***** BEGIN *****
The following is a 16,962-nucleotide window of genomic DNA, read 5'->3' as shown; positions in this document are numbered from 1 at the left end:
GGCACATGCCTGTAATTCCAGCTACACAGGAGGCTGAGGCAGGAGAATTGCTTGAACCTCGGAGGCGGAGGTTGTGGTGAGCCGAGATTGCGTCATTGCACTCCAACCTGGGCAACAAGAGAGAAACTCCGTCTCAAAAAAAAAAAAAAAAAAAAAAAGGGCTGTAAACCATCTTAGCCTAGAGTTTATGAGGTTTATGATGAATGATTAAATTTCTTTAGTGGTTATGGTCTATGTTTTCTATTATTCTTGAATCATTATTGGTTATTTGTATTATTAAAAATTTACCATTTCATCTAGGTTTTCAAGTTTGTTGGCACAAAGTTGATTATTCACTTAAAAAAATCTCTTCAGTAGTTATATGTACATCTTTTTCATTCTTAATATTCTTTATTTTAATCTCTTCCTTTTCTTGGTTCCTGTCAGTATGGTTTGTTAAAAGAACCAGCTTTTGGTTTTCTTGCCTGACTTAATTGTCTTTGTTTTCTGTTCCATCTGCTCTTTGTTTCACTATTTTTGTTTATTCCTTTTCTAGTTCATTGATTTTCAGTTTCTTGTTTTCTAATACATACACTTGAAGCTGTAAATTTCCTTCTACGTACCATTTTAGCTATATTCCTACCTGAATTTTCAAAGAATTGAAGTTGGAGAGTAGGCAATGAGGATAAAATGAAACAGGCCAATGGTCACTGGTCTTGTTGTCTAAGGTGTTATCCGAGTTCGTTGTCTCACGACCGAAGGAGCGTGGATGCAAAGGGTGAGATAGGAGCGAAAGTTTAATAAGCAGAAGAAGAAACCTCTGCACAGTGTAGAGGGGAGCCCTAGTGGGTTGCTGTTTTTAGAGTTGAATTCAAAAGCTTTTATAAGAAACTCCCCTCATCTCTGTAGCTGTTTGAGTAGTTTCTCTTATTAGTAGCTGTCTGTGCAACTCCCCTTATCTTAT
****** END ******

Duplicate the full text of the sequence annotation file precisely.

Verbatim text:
The following is a 16,962-nucleotide window of genomic DNA, read 5'->3' as shown; positions in this document are numbered from 1 at the left end:
GGCACATGCCTGTAATTCCAGCTACACAGGAGGCTGAGGCAGGAGAATTGCTTGAACCTCGGAGGCGGAGGTTGTGGTGAGCCGAGATTGCGTCATTGCACTCCAACCTGGGCAACAAGAGAGAAACTCCGTCTCAAAAAAAAAAAAAAAAAAAAAAAGGGCTGTAAACCATCTTAGCCTAGAGTTTATGAGGTTTATGATGAATGATTAAATTTCTTTAGTGGTTATGGTCTATGTTTTCTATTATTCTTGAATCATTATTGGTTATTTGTATTATTAAAAATTTACCATTTCATCTAGGTTTTCAAGTTTGTTGGCACAAAGTTGATTATTCACTTAAAAAAATCTCTTCAGTAGTTATATGTACATCTTTTTCATTCTTAATATTCTTTATTTTAATCTCTTCCTTTTCTTGGTTCCTGTCAGTATGGTTTGTTAAAAGAACCAGCTTTTGGTTTTCTTGCCTGACTTAATTGTCTTTGTTTTCTGTTCCATCTGCTCTTTGTTTCACTATTTTTGTTTATTCCTTTTCTAGTTCATTGATTTTCAGTTTCTTGTTTTCTAATACATACACTTGAAGCTGTAAATTTCCTTCTACGTACCATTTTAGCTATATTCCTACCTGAATTTTCAAAGAATTGAAGTTGGAGAGTAGGCAATGAGGATAAAATGAAACAGGCCAATGGTCACTGGTCTTGTTGTCTAAGGTGTTATCCGAGTTCGTTGTCTCACGACCGAAGGAGCGTGGATGCAAAGGGTGAGATAGGAGCGAAAGTTTAATAAGCAGAAGAAGAAACCTCTGCACAGTGTAGAGGGGAGCCCTAGTGGGTTGCTGTTTTTAGAGTTGAATTCAAAAGCTTTTATAAGAAACTCCCCTCATCTCTGTAGCTGTTTGAGTAGTTTCTCTTATTAGTAGCTGTCTGTGCAACTCCCCTTATCTTAT